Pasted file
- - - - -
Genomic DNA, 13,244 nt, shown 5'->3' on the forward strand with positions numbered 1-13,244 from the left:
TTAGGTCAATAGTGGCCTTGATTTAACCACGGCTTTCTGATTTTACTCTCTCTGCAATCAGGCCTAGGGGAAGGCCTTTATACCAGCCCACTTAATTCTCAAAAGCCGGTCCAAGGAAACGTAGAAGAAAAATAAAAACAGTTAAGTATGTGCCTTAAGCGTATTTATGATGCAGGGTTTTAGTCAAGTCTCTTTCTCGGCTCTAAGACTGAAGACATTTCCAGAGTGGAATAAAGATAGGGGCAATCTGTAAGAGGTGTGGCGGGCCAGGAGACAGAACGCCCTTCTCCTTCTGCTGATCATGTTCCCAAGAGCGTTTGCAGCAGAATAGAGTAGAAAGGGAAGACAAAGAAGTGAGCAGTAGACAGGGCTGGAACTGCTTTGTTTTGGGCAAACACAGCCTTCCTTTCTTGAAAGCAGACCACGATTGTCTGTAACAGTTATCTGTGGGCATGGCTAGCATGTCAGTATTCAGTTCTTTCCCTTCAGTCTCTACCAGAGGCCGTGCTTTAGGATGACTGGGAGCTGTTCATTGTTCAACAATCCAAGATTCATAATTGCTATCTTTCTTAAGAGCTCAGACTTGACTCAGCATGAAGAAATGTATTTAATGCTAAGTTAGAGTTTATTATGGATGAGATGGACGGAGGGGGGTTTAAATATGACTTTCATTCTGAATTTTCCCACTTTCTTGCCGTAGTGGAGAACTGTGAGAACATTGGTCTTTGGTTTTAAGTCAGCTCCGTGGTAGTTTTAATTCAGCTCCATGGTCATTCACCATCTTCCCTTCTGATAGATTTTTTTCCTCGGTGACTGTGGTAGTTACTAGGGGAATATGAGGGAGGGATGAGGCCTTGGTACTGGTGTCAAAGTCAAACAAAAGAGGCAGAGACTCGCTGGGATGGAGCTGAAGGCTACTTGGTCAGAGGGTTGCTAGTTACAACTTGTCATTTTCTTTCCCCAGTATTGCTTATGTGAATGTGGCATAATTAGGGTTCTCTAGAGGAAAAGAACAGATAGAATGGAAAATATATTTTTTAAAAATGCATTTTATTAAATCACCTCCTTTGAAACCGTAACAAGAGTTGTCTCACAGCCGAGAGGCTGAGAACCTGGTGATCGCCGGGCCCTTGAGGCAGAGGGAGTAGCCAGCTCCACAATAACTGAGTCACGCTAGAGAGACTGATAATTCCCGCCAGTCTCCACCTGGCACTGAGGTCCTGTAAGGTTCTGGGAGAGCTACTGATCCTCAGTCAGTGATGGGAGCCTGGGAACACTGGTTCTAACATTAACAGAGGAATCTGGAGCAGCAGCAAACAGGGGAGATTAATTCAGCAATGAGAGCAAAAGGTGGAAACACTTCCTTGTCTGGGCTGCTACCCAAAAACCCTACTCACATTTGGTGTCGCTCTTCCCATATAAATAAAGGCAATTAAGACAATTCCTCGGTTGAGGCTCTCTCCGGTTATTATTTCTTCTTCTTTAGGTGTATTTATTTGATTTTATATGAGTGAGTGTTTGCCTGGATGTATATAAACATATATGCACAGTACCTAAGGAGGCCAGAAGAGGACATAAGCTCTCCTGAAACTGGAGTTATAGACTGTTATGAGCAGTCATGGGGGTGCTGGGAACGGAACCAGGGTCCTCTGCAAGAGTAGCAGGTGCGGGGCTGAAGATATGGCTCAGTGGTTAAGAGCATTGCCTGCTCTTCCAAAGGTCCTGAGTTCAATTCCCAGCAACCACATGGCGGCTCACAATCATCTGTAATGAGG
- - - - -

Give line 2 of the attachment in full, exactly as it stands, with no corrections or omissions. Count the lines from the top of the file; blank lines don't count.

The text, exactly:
TTAGGTCAATAGTGGCCTTGATTTAACCACGGCTTTCTGATTTTACTCTCTCTGCAATCAGGCCTAGGGGAAGGCCTTTATACCAGCCCACTTAATTCTCAAAAGCCGGTCCAAGGAAACGTAGAAGAAAAATAAAAACAGTTAAGTATGTGCCTTAAGCGTATTTATGATGCAGGGTTTTAGTCAAGTCTCTTTCTCGGCTCTAAGACTGAAGACATTTCCAGAGTGGAATAAAGATAGGGGCAATCTGTAAGAGGTGTGGCGGGCCAGGAGACAGAACGCCCTTCTCCTTCTGCTGATCATGTTCCCAAGAGCGTTTGCAGCAGAATAGAGTAGAAAGGGAAGACAAAGAAGTGAGCAGTAGACAGGGCTGGAACTGCTTTGTTTTGGGCAAACACAGCCTTCCTTTCTTGAAAGCAGACCACGATTGTCTGTAACAGTTATCTGTGGGCATGGCTAGCATGTCAGTATTCAGTTCTTTCCCTTCAGTCTCTACCAGAGGCCGTGCTTTAGGATGACTGGGAGCTGTTCATTGTTCAACAATCCAAGATTCATAATTGCTATCTTTCTTAAGAGCTCAGACTTGACTCAGCATGAAGAAATGTATTTAATGCTAAGTTAGAGTTTATTATGGATGAGATGGACGGAGGGGGGTTTAAATATGACTTTCATTCTGAATTTTCCCACTTTCTTGCCGTAGTGGAGAACTGTGAGAACATTGGTCTTTGGTTTTAAGTCAGCTCCGTGGTAGTTTTAATTCAGCTCCATGGTCATTCACCATCTTCCCTTCTGATAGATTTTTTTCCTCGGTGACTGTGGTAGTTACTAGGGGAATATGAGGGAGGGATGAGGCCTTGGTACTGGTGTCAAAGTCAAACAAAAGAGGCAGAGACTCGCTGGGATGGAGCTGAAGGCTACTTGGTCAGAGGGTTGCTAGTTACAACTTGTCATTTTCTTTCCCCAGTATTGCTTATGTGAATGTGGCATAATTAGGGTTCTCTAGAGGAAAAGAACAGATAGAATGGAAAATATATTTTTTAAAAATGCATTTTATTAAATCACCTCCTTTGAAACCGTAACAAGAGTTGTCTCACAGCCGAGAGGCTGAGAACCTGGTGATCGCCGGGCCCTTGAGGCAGAGGGAGTAGCCAGCTCCACAATAACTGAGTCACGCTAGAGAGACTGATAATTCCCGCCAGTCTCCACCTGGCACTGAGGTCCTGTAAGGTTCTGGGAGAGCTACTGATCCTCAGTCAGTGATGGGAGCCTGGGAACACTGGTTCTAACATTAACAGAGGAATCTGGAGCAGCAGCAAACAGGGGAGATTAATTCAGCAATGAGAGCAAAAGGTGGAAACACTTCCTTGTCTGGGCTGCTACCCAAAAACCCTACTCACATTTGGTGTCGCTCTTCCCATATAAATAAAGGCAATTAAGACAATTCCTCGGTTGAGGCTCTCTCCGGTTATTATTTCTTCTTCTTTAGGTGTATTTATTTGATTTTATATGAGTGAGTGTTTGCCTGGATGTATATAAACATATATGCACAGTACCTAAGGAGGCCAGAAGAGGACATAAGCTCTCCTGAAACTGGAGTTATAGACTGTTATGAGCAGTCATGGGGGTGCTGGGAACGGAACCAGGGTCCTCTGCAAGAGTAGCAGGTGCGGGGCTGAAGATATGGCTCAGTGGTTAAGAGCATTGCCTGCTCTTCCAAAGGTCCTGAGTTCAATTCCCAGCAACCACATGGCGGCTCACAATCATCTGTAATGAGG